Penny Watson [Penny Watson of the Cambridge Veterinary School and a European diplomate in internal medicine] Explores Liver Disease And Canine Pancreatitis, UK
Liver disease is one area where knowledge has advanced at a particularly rapid rate and has overturned many of the old certainties about the diagnosis and management of the condition.
Like all students of her 1980s generation, Dr Watson was told in her undergraduate course that steroids are a frontline treatment in the care of patients with chronic liver disease. But that was based on the assumption that most animals with the disease were just like human patients in suffering from an autoimmune condition. But now the finger of suspicion is pointing towards an infectious agent as the probable cause and in that case giving drugs that will weaken the patient’s immune response is likely to do more harm than good, she says.
Dr Watson will also point out that colleagues will need to buy a new text book if their current volume advises the attending clinician to put any patient with chronic liver problems on a low protein hepatic diet. Patients that are fighting liver disease will often need a higher than normal dietary intake of protein and it is particularly important that it is good quality material, she says. There is also increasing evidence that a diet rich in anti-oxidants can be helpful in managing the condition.
Chronic liver disease in dogs is a particularly frustrating condition to treat because the cause will often appear idiopathic and there is only a limited amount of published evidence to support the different treatment options. But there is anecdotal evidence that some of those options will help recovery and a proper diagnostic work up, including hepatic biopsies will help identify some patients with eminently treatable causes of liver problems.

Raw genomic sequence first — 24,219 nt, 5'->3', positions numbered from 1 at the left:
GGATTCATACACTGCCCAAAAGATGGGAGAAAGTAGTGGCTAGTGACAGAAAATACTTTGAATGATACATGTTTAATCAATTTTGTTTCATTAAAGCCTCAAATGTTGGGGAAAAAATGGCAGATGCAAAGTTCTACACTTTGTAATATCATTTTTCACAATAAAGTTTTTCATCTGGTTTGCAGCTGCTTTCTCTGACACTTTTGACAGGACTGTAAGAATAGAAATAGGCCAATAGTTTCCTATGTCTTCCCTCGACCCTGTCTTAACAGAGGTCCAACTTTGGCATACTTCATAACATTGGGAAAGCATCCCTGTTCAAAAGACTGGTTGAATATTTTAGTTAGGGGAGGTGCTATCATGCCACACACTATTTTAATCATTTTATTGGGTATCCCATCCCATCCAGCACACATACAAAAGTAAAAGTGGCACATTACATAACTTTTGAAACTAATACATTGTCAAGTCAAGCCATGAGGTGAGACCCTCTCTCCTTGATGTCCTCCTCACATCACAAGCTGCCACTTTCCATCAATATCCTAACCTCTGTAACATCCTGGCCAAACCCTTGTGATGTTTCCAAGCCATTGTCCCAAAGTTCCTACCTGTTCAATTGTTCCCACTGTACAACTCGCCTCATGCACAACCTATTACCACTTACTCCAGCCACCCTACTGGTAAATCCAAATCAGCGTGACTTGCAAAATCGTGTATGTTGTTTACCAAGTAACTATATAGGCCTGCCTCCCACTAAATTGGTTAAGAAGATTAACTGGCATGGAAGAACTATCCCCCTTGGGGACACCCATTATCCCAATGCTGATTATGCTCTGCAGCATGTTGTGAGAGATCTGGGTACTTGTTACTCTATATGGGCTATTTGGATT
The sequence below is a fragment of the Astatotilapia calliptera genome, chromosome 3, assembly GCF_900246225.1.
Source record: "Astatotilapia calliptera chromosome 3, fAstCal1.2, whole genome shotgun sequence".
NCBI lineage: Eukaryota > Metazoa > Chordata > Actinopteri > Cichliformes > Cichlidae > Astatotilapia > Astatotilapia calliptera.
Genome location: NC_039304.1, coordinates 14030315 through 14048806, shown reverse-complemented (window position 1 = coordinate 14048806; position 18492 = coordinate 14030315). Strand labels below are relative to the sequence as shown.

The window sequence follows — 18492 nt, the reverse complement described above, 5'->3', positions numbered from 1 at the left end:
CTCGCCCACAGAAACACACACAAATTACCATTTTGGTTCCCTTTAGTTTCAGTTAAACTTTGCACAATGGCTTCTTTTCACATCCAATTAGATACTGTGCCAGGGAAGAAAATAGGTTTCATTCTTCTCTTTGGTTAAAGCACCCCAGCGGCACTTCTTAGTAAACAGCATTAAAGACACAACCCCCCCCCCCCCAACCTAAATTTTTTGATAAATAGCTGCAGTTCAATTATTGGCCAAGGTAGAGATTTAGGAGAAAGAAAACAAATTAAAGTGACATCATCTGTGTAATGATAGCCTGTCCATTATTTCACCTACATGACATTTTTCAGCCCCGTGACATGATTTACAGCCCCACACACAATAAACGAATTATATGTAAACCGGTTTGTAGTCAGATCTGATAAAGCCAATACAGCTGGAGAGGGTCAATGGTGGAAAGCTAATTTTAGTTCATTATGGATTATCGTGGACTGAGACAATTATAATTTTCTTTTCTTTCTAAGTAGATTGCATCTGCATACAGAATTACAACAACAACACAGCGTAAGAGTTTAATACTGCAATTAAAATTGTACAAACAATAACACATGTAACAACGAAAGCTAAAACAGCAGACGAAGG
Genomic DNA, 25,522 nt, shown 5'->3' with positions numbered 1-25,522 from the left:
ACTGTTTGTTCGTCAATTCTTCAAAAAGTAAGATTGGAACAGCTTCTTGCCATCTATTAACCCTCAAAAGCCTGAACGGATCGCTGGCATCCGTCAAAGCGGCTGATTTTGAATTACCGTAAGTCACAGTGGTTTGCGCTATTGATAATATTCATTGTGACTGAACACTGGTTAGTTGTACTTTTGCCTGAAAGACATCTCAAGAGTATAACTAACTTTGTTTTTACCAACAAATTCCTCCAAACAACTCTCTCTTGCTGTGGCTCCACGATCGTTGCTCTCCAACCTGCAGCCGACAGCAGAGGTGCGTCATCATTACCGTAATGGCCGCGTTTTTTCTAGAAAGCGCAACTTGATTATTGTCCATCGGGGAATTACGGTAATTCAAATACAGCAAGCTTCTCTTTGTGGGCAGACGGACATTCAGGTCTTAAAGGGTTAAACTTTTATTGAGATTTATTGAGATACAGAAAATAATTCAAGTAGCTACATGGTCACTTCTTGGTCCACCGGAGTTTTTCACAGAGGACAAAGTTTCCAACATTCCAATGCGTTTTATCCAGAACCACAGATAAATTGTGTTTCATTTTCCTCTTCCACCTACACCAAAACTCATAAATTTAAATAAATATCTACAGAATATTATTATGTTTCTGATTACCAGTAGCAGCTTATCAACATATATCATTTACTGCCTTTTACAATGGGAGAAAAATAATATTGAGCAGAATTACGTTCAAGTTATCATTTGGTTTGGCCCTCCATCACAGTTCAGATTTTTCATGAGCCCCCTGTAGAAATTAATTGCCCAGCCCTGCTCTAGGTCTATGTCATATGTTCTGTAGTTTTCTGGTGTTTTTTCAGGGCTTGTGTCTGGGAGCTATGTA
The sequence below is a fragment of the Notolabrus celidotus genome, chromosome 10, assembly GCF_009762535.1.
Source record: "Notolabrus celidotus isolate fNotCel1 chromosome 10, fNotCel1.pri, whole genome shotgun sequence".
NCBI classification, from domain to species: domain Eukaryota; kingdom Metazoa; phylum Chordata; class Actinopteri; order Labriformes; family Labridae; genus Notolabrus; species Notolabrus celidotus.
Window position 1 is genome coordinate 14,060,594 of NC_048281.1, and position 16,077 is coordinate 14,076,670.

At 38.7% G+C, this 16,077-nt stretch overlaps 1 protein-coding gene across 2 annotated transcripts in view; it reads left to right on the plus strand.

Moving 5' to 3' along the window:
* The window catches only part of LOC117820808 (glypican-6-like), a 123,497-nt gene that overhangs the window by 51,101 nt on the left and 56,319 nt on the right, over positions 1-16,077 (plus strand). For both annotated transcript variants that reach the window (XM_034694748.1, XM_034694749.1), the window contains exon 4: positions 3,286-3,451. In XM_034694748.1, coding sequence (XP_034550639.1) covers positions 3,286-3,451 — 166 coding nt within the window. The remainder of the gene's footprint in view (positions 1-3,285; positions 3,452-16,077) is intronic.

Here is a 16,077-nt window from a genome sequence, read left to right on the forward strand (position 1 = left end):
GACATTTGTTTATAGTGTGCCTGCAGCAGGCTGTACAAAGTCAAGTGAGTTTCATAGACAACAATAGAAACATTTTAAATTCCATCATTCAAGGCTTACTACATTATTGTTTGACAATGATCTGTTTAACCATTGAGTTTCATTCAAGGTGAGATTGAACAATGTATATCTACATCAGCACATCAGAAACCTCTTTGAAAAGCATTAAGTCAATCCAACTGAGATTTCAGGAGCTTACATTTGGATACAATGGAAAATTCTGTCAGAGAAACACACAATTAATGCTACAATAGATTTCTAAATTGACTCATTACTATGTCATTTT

In a second presentation, Dr Watson will be updating colleagues on another condition that presents difficult clinical challenges for a first opinion practitioner, canine pancreatitis. Again there is little convincing evidence to support any particular treatment option. She will be advising on ways to identify patients with severe disease at the earliest opportunity as the condition is very painful and with a high mortality and so the owners need to be warned of the poor prognosis.
“Dogs don’t drink alcohol, they don’t have gallstones and they don’t suffer from cystic fibrosis, which are the three main causes of acute pancreatitis in people. So we have got to be looking at some of the more unusual causes of this disease if we want to learn anything from our human medical colleagues,” Dr Watson points out.
But there are some strategies used in NHS hospitals that may help recovery in dogs with acute pancreatitis, such as aggressive use of fluid therapy and early attempts at assisted feeding in dogs who may be emetic and have little appetite for food. As in patients with liver disease, the received wisdom 20 years ago was to discourage feeding of patients with such a severely compromised digestive system – so once again the information told to veterinary surgeons-to-be as recently as the 1980s has again been found to be completely inaccurate, she says.
1. Session titles: Diagnosing and managing acute pancreatitis in the dog, 9am, Saturday 24 September Treatment of chronic liver disease, 10.30am, Saturday 24 September
2. BVA Congress, in association with BSAVA, will be held in London on 22-24 September 2011 under the theme ‘Vets in a Changing World’.
British Veterinary Association